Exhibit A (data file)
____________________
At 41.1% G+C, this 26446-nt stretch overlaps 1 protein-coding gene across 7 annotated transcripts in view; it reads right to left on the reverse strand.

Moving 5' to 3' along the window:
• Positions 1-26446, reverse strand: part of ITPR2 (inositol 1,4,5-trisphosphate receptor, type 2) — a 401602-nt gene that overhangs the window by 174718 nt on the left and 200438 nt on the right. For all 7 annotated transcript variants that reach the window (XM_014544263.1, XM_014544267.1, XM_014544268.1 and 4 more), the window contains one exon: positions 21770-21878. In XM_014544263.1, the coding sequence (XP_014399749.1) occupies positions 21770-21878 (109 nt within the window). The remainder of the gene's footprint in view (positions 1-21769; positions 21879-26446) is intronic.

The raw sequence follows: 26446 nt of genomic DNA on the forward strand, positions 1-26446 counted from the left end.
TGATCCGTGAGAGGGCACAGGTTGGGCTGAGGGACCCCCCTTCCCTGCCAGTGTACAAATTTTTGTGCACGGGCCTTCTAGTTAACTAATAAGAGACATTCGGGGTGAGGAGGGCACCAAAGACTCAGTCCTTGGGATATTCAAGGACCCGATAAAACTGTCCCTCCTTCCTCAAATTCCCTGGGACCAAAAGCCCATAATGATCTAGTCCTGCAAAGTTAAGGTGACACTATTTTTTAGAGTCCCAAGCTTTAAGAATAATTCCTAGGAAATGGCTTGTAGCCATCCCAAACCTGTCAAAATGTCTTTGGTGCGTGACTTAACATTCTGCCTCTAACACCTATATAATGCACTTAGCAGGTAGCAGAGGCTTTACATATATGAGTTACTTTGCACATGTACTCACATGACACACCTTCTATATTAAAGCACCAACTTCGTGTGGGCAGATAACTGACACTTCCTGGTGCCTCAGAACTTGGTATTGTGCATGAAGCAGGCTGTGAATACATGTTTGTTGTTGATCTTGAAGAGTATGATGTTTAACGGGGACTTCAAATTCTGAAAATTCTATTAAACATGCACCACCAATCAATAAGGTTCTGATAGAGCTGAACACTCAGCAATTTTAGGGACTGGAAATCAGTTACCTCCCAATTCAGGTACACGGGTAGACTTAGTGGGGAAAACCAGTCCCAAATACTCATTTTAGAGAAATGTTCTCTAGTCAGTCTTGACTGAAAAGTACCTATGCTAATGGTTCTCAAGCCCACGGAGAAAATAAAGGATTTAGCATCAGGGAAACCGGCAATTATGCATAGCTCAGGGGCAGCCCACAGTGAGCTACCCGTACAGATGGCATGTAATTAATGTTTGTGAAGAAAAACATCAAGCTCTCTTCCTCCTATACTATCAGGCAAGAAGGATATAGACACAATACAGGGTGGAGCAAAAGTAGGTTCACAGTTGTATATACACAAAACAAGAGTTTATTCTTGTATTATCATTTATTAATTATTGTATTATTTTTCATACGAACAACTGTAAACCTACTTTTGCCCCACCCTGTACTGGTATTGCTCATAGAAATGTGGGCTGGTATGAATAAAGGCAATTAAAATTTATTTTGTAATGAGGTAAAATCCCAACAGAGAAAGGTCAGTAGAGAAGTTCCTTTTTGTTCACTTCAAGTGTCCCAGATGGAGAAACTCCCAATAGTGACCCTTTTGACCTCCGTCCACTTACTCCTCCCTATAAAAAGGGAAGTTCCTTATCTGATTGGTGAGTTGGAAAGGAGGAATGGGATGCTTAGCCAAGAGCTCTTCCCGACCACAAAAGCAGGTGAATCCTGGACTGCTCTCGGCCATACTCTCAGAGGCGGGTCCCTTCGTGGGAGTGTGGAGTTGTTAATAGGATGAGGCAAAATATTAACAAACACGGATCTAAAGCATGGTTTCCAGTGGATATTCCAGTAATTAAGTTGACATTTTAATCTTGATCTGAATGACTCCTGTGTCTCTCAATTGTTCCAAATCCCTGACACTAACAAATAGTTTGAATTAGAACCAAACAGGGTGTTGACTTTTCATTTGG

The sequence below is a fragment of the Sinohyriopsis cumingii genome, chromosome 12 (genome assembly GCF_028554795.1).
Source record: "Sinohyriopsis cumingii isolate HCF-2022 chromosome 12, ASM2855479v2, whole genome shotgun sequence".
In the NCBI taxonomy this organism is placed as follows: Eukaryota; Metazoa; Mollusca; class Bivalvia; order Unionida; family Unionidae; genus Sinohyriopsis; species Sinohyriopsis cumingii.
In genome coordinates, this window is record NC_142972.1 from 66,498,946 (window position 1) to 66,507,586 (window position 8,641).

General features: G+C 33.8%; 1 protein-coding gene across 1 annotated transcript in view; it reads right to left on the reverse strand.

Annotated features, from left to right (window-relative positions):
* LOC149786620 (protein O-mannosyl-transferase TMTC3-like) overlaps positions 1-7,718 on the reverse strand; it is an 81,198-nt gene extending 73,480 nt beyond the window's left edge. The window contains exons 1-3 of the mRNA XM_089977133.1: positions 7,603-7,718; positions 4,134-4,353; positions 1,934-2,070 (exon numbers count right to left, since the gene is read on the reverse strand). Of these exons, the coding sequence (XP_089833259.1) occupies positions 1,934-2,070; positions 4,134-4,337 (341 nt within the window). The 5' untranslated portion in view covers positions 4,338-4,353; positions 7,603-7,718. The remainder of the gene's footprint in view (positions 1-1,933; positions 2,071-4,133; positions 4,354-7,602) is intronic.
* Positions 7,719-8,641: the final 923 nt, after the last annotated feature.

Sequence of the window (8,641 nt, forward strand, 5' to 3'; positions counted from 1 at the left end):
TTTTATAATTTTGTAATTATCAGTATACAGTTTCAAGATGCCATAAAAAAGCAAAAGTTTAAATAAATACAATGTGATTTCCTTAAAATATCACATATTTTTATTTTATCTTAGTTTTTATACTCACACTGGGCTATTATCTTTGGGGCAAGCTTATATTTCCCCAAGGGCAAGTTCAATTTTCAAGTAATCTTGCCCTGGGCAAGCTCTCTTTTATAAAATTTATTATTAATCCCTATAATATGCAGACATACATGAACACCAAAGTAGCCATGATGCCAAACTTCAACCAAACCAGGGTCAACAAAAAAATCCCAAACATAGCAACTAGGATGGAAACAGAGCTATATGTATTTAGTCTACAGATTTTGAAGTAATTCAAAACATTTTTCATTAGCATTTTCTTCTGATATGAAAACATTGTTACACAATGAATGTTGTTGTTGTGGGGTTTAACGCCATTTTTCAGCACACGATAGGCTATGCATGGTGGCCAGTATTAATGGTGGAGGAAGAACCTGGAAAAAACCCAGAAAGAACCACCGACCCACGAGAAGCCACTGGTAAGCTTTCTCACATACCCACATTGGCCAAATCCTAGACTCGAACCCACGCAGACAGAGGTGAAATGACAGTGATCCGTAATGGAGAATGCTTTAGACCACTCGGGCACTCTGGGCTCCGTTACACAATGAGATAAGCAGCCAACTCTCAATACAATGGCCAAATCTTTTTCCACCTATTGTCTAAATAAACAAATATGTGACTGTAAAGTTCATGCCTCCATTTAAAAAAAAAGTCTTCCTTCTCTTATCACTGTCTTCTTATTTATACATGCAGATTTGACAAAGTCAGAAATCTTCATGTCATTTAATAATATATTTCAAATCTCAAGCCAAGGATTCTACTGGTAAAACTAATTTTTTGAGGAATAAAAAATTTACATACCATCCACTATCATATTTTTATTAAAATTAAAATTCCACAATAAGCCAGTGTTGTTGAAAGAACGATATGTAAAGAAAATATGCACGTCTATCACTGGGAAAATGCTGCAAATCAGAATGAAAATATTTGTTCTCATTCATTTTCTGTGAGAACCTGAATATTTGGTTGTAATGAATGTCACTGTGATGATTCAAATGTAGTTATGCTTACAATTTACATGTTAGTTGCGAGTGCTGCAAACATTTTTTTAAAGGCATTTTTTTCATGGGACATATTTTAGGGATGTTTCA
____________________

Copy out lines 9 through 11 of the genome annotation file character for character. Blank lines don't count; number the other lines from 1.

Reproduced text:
In genome coordinates, this window is record NC_142972.1 from 66,498,946 (window position 1) to 66,507,586 (window position 8,641).

General features: G+C 33.8%; 1 protein-coding gene across 1 annotated transcript in view; it reads right to left on the reverse strand.

Annotated features, from left to right (window-relative positions):